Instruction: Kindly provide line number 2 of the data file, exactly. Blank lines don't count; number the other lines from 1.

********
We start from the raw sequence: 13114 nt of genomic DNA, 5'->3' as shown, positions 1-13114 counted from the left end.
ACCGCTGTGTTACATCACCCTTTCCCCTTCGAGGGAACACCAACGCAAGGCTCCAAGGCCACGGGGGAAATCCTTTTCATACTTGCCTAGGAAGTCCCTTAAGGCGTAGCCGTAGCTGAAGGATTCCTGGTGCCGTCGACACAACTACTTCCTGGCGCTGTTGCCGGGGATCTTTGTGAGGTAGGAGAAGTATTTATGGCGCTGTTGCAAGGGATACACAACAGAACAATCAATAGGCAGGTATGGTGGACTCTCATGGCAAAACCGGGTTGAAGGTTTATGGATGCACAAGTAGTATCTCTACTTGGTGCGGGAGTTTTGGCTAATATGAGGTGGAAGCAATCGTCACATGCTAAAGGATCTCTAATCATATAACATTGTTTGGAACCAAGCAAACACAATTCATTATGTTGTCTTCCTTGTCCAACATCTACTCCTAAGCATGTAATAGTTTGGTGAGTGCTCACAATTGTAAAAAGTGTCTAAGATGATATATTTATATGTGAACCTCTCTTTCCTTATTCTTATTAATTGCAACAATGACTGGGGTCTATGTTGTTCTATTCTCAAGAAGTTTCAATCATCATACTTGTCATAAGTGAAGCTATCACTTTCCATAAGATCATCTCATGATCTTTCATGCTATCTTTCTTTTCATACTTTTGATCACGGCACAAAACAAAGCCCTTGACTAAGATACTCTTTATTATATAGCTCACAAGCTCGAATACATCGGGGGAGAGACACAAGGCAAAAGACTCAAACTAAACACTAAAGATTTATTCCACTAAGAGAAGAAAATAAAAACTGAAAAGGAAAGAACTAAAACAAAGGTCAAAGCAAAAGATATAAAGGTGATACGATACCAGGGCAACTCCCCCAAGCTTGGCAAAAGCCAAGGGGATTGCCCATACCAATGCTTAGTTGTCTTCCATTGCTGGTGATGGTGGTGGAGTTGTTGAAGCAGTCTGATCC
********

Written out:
ACCGCTGTGTTACATCACCCTTTCCCCTTCGAGGGAACACCAACGCAAGGCTCCAAGGCCACGGGGGAAATCCTTTTCATACTTGCCTAGGAAGTCCCTTAAGGCGTAGCCGTAGCTGAAGGATTCCTGGTGCCGTCGACACAACTACTTCCTGGCGCTGTTGCCGGGGATCTTTGTGAGGTAGGAGAAGTATTTATGGCGCTGTTGCAAGGGATACACAACAGAACAATCAATAGGCAGGTATGGTGGACTCTCATGGCAAAACCGGGTTGAAGGTTTATGGATGCACAAGTAGTATCTCTACTTGGTGCGGGAGTTTTGGCTAATATGAGGTGGAAGCAATCGTCACATGCTAAAGGATCTCTAATCATATAACATTGTTTGGAACCAAGCAAACACAATTCATTATGTTGTCTTCCTTGTCCAACATCTACTCCTAAGCATGTAATAGTTTGGTGAGTGCTCACAATTGTAAAAAGTGTCTAAGATGATATATTTATATGTGAACCTCTCTTTCCTTATTCTTATTAATTGCAACAATGACTGGGGTCTATGTTGTTCTATTCTCAAGAAGTTTCAATCATCATACTTGTCATAAGTGAAGCTATCACTTTCCATAAGATCATCTCATGATCTTTCATGCTATCTTTCTTTTCATACTTTTGATCACGGCACAAAACAAAGCCCTTGACTAAGATACTCTTTATTATATAGCTCACAAGCTCGAATACATCGGGGGAGAGACACAAGGCAAAAGACTCAAACTAAACACTAAAGATTTATTCCACTAAGAGAAGAAAATAAAAACTGAAAAGGAAAGAACTAAAACAAAGGTCAAAGCAAAAGATATAAAGGTGATACGATACCAGGGCAACTCCCCCAAGCTTGGCAAAAGCCAAGGGGATTGCCCATACCAATGCTTAGTTGTCTTCCATTGCTGGTGATGGTGGTGGAGTTGTTGAAGCAGTCTGATCC